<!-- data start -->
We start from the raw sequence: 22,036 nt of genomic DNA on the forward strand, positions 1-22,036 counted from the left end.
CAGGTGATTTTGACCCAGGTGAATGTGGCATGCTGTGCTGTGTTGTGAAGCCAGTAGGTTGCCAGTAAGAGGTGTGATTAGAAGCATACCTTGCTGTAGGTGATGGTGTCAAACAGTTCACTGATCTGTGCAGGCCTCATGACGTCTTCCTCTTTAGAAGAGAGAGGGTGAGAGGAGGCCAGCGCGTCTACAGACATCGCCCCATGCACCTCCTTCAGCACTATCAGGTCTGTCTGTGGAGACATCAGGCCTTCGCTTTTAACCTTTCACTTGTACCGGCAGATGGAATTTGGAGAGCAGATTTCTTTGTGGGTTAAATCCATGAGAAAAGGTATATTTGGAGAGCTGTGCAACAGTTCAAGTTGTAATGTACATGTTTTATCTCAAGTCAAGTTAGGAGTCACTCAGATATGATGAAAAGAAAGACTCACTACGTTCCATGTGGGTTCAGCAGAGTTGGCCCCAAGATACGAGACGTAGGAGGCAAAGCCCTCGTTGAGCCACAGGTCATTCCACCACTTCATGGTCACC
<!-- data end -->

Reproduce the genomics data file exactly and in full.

We start from the raw sequence: 22,036 nt of genomic DNA on the forward strand, positions 1-22,036 counted from the left end.
CAGGTGATTTTGACCCAGGTGAATGTGGCATGCTGTGCTGTGTTGTGAAGCCAGTAGGTTGCCAGTAAGAGGTGTGATTAGAAGCATACCTTGCTGTAGGTGATGGTGTCAAACAGTTCACTGATCTGTGCAGGCCTCATGACGTCTTCCTCTTTAGAAGAGAGAGGGTGAGAGGAGGCCAGCGCGTCTACAGACATCGCCCCATGCACCTCCTTCAGCACTATCAGGTCTGTCTGTGGAGACATCAGGCCTTCGCTTTTAACCTTTCACTTGTACCGGCAGATGGAATTTGGAGAGCAGATTTCTTTGTGGGTTAAATCCATGAGAAAAGGTATATTTGGAGAGCTGTGCAACAGTTCAAGTTGTAATGTACATGTTTTATCTCAAGTCAAGTTAGGAGTCACTCAGATATGATGAAAAGAAAGACTCACTACGTTCCATGTGGGTTCAGCAGAGTTGGCCCCAAGATACGAGACGTAGGAGGCAAAGCCCTCGTTGAGCCACAGGTCATTCCACCACTTCATGGTCACC